Today marks the anniversary of one of the most solemn days in modern history. One hundred years ago today, the Guns of August fell silent. Fighting in the First World War came to an end.

Of course, it wasn’t known as “The First World War” at that time. It was simply “The Great War”, and as historian David Reynolds has noted, what it led to at the time was not “the period between the wars” as we know it today, but rather “the post-war period” for those who lived through it. The horrified reaction of the world to the tremendous carnage led to revolution in Russia, as well as revolutions in the arts, music and literature.

For four years, Germans, Austrians, Italians, Frenchmen, Russians, Turks, Americans, Britons, South Africans, Japanese, and God only knew how many other nationalities had been set against each other in mortal combat.

The war had started with an explosion: the assassination of the heir to the Austro-Hungarian Empire’s throne, Archduke Franz Ferdinand, on June 28, 1914. The entanglements of international alliance soon brought Austria against Serbia and its powerful friend, Tsarist Russia: which in turn brought in Russia’s enemy, Germany; which declared war on both Russia and France, with Britain biding its time before joining their ancient enemy on the Western Front against the Germans on August 4.

Italy, long the arch-rival of Austria, entered on the side of the Allies to face what soon became known as the Central Powers: Germany and Austria-Hungary. That alliance would eventually grow to include the Ottoman Empire and Bulgaria.

And as such, Europe, and eventually many other parts of the world, were engulfed in war.

But this is about the end, not the beginning.

After the German government allowed a Russian exile named V.I. Lenin to travel across its borders on the way to Russia to foment revolution — which would result in the destruction of the Romanovs, victory for Germany over Russia and introduction of the evil of Communism to the world – the Central Powers had a unique opportunity.

Hundreds of thousands of men were released from duty in the East to fight in the West. While the United States hurriedly trained men to be placed into the conflict, the Germans mounted their last-ditch offensive before the Americans could join the fray.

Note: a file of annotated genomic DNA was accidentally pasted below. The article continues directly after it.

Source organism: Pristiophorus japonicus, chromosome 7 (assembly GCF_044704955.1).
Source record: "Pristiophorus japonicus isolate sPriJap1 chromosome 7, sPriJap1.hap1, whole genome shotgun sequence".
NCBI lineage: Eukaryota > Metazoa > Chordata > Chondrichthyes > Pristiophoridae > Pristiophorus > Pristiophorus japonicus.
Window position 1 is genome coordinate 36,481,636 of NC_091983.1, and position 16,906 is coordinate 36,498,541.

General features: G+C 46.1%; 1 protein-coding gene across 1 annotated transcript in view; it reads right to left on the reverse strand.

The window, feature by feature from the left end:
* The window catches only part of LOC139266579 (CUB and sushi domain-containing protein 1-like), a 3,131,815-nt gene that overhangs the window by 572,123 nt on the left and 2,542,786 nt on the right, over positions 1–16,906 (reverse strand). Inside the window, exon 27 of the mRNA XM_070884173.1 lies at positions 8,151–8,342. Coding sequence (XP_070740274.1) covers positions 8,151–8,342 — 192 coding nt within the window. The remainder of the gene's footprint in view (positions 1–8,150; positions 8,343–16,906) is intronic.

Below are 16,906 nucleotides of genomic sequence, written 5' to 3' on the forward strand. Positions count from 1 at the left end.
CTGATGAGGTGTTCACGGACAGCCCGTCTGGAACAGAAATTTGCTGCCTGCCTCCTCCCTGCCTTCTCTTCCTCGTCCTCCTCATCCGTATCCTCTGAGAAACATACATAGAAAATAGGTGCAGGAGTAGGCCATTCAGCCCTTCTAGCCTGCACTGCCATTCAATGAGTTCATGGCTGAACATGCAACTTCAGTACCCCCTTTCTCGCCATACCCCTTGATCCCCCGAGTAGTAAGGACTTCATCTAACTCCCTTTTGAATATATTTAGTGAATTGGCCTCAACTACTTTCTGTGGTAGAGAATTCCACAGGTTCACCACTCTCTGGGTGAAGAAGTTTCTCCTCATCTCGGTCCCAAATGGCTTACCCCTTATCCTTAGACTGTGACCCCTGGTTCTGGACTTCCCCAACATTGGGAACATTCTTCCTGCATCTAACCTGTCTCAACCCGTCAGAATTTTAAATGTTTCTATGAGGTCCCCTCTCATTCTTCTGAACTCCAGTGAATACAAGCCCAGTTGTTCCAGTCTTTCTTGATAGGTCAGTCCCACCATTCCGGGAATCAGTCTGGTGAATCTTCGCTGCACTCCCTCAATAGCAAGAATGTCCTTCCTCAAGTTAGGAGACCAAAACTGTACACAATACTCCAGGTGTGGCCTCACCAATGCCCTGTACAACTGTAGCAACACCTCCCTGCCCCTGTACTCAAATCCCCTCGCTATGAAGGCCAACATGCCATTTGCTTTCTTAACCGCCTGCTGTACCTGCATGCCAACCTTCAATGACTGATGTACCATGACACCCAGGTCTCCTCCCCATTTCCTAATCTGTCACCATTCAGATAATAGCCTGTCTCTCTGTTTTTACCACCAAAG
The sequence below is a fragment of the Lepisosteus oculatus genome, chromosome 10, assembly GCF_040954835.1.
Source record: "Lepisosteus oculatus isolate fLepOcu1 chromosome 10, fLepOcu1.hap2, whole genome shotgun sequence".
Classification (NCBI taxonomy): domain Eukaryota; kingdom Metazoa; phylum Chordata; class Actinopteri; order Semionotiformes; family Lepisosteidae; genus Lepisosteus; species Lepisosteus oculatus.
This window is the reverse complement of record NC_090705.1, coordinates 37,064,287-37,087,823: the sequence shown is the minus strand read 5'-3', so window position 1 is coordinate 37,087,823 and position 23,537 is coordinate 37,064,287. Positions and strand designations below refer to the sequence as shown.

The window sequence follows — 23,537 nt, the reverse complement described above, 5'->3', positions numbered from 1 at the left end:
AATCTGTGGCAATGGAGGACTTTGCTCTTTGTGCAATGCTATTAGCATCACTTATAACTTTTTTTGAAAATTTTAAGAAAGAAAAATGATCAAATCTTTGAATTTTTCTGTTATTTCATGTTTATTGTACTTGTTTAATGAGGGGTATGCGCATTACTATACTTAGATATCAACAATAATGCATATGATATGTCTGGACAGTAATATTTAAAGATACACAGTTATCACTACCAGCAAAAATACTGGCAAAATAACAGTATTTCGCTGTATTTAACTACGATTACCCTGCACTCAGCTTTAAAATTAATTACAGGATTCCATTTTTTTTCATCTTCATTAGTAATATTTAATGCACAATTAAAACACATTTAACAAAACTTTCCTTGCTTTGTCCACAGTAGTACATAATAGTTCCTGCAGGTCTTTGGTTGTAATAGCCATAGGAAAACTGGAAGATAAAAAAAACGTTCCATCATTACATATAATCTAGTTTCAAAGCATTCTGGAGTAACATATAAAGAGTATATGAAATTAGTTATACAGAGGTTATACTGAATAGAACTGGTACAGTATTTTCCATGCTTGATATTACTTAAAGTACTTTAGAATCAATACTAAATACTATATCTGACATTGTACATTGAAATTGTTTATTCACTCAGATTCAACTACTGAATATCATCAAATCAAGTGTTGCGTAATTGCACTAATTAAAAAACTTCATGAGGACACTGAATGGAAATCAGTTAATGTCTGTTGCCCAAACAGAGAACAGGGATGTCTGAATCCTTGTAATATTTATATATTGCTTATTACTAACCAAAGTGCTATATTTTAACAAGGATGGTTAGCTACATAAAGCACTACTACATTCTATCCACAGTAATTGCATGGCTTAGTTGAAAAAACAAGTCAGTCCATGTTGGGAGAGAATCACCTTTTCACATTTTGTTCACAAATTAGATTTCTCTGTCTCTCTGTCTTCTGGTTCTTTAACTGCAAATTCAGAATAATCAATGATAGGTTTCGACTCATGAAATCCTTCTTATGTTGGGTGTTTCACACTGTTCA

Known as the Kaiserschlacht, or literally “Kaiser’s Battle”, the offensive was split into four code-named offensives: MichaelGeorgetteGneisenau, and Blücher-Yorck.

Michael was the main offensive, falling against the British Fifth and Third Armies. The British absorbed 1.1 million artillery shells fired on them in a five-hour span as the attack began. The Germans made great and instant gains, and two days into the battle the British were in full retreat.

However, the attack lacked a clear strategic objective, and eventually the Allies stopped the German drive near the crucial rail junction of Amiens. Farther to the south, the German advance was stopped short of Paris at the Second Battle of the Marne, though the capital was being shelled by German long range guns from the start.

And yet, while the Germans made their last great effort, it was for nothing. They were overextended and had gained ground they could not hope to hold with a depleted army. Nearly 1.4 million soldiers were killed or wounded on both sides during the Kaiserschlacht: the resulting Allied counterattack known as the Hundred Days Offensive forced the Germans to give up all the ground they had gained, and eventually to sue for peace.